- Edibility – 4/5 – Leaves, blossoms, buds and seeds. Safety note: Meadowsweet contains coumarin. In high dosage this can act as an anticoagulant, preventing blood clotting, but is generally considered safe (and widely used) in low dosage. If drying meadowsweet, ensure it is done quickly and thoroughly before storing in an airtight container, as relatively benign coumarin can be converted into the more toxic dicoumarol in the presence of some airborne moulds.
- Distribution – 4/5 – Common, especially in western Britain
- Identification – 4/5 – The creamy clouds of flowers are most distinctive, and once you learn their smell identification is easy.
- Habitat – Riverbanks, wet fields, ditches and hedgerows.
- Season – leaves April – August, blossoms June – September (later where they have been mowed and regrown)
- Ecology – Visited by various types of insects, including bees and dragonflies, and in particular Musca flies. Food plant for the larvae of several moth species including the emperor moth, grey pug, Hebrew character, lime-speck pug, and mottled beauty.
- Sustainable Harvesting – Meadowsweet is very common in most damp lowland habitats throughout the UK, and its hard to imagine anyone over-harvesting it. Nevertheless, localised webs of life can rely on abundance, so spread your harvesting about.
This is the prettiest and most fragrant of all hedgerow plants, its creamy yellow clouds of tiny flowers (I call them ditch-floss) spreading honey, vanilla and almond summery scents about the countryside. Be warned though – the old english name ‘courtship and marriage’ eloquently reflects how older specimens become a little bitter! The name meadowsweet is derived from mead rather than meadow due to its historical use in brewing. I add blooms to my sloe gin to add an extra fragrant note to the liquer.
Meadowsweet is widely used in herbalism for treating gastric complaints and headaches. These traditional uses are borne out in modern medicine. Salicin – an easier to digest version of salicillic acid, was first synthesised from spiraea ulmaria – the old latin name for meadowsweet which gave its name to Asprin.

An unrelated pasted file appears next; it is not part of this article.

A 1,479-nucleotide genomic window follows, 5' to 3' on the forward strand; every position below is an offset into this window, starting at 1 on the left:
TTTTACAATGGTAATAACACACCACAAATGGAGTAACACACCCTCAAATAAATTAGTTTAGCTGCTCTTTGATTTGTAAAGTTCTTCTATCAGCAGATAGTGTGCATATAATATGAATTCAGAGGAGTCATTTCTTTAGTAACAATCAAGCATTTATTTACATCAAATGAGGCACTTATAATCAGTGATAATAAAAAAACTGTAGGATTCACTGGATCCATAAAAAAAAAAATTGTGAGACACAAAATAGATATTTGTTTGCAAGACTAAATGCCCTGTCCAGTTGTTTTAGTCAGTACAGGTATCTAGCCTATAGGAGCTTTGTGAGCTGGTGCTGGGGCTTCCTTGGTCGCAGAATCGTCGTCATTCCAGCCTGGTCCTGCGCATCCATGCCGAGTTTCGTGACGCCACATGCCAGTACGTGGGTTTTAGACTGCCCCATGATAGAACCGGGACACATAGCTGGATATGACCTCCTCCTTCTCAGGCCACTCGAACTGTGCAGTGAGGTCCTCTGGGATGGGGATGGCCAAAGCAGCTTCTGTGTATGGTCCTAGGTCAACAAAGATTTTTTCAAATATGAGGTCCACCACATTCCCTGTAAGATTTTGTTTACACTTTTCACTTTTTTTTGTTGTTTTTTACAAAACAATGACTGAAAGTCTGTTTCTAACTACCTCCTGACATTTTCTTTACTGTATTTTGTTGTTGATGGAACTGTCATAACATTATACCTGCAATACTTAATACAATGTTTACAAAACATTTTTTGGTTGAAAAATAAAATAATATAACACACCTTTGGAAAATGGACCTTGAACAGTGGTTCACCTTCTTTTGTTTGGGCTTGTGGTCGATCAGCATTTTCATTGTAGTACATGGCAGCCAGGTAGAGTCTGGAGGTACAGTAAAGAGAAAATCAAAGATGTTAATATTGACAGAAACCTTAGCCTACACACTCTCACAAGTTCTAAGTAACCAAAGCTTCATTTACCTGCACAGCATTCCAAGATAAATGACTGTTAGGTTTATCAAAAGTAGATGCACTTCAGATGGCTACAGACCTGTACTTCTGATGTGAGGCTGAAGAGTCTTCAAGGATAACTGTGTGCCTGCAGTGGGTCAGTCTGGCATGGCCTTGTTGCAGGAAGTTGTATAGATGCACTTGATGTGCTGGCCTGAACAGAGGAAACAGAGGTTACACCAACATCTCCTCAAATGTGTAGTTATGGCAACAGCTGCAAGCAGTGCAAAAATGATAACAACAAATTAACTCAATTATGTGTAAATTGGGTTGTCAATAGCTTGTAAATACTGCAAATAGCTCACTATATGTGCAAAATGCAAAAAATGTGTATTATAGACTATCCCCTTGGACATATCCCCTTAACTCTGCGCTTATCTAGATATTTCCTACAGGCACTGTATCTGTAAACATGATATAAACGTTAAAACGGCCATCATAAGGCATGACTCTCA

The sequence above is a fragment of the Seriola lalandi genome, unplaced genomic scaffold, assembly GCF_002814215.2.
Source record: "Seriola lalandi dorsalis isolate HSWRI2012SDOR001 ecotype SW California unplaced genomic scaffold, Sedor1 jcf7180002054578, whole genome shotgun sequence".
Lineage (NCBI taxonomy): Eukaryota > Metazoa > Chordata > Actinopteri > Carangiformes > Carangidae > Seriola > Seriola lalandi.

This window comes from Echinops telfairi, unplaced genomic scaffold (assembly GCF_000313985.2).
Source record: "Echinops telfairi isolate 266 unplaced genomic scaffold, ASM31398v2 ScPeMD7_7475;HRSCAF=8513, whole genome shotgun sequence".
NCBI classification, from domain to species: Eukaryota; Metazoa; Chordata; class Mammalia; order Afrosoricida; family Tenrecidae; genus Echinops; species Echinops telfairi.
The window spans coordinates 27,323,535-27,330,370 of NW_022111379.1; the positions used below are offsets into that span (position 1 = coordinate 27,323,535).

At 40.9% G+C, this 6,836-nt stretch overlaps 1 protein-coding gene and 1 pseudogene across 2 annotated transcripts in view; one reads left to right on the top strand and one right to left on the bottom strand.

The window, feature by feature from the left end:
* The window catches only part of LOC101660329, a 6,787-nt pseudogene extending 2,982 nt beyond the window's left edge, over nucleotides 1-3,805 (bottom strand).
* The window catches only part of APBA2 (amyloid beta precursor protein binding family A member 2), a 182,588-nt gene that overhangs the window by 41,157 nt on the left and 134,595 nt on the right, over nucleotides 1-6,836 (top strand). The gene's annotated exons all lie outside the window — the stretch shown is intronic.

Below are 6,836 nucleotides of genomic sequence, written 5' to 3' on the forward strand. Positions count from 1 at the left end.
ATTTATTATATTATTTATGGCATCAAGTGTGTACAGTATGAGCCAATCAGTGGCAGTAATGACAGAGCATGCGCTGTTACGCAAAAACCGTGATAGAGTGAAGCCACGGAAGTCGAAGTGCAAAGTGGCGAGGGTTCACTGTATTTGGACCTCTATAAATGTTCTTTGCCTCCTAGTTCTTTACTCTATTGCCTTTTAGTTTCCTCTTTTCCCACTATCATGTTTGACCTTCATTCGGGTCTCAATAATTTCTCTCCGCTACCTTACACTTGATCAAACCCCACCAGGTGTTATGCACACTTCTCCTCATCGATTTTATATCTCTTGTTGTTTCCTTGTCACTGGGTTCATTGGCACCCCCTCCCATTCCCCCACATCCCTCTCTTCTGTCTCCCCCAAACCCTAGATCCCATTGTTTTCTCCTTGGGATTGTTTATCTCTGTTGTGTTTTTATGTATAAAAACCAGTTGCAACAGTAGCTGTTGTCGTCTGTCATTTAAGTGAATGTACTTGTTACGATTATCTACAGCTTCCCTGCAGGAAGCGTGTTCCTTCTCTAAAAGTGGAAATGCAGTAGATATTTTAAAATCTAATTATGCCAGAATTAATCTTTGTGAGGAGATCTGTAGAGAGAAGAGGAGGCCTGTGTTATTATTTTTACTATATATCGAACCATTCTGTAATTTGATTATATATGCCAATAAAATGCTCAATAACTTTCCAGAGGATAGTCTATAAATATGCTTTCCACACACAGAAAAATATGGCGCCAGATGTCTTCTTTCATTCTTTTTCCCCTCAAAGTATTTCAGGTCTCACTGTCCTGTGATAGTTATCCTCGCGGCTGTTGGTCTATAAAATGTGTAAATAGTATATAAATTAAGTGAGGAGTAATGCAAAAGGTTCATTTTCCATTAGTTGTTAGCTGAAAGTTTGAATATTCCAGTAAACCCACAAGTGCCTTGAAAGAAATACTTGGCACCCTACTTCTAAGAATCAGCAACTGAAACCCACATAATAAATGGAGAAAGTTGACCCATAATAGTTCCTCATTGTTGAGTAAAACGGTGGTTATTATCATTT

A friend who has walked the Himalayas told me that where altitude began to cause him headaches, he would always find meadowsweet. After chewing a few mouthfuls, his headache would clear. Perfect!
In this respect, meadowsweet can be both the cause of, and solution to, your hangover. It also smokes quite well if finely shredded and thoroughly dried…I’m planning a wild booze and fags walk in its honour…
In spring the young leaves can be eaten raw or cooked as a green, though many find the flavour somewhat medicinal. I used to, but since working with some very talented chefs and barmen, I have learned ways of capturing melon, vanilla (courmarin) and almond (benzaldehyde) flavours from the foliage. If you can get past the initial TCP hit, there are all manner of deep, complex and deligtful flavours to be unlocked.
Try blitzing the leaves through yogurt or creme fraiche, infusing them into mead or tinctures, or muddling them with a good gin to unlock their delights. With care, the delicate fragrance of any part can be infused into syrups, sorbets, ice creams and champagne (to make meadowsweet blossom champagne, follow the recipe for elderflower champagne here, but double or treble the quantity of blossoms as meadowsweet is more subtle), but the freshly opened flowers picked on a sunny summer day are best. They also keep their flavour on drying, though ensure this is done quickly and thoroughly for the safety reasons noted above.
Meadowsweet flowers get going just as elderflowers are on the way out. The Free Wildfood Open Air Supermarket never runs out of stock!
- Drinker’s Guide to Meadowsweet
- Meadowsweet Champagne (sub for elderflowers)
- Edible Wild Plant Guide
- Wild Fungi Guide
- In Season Now
- Wild food recipes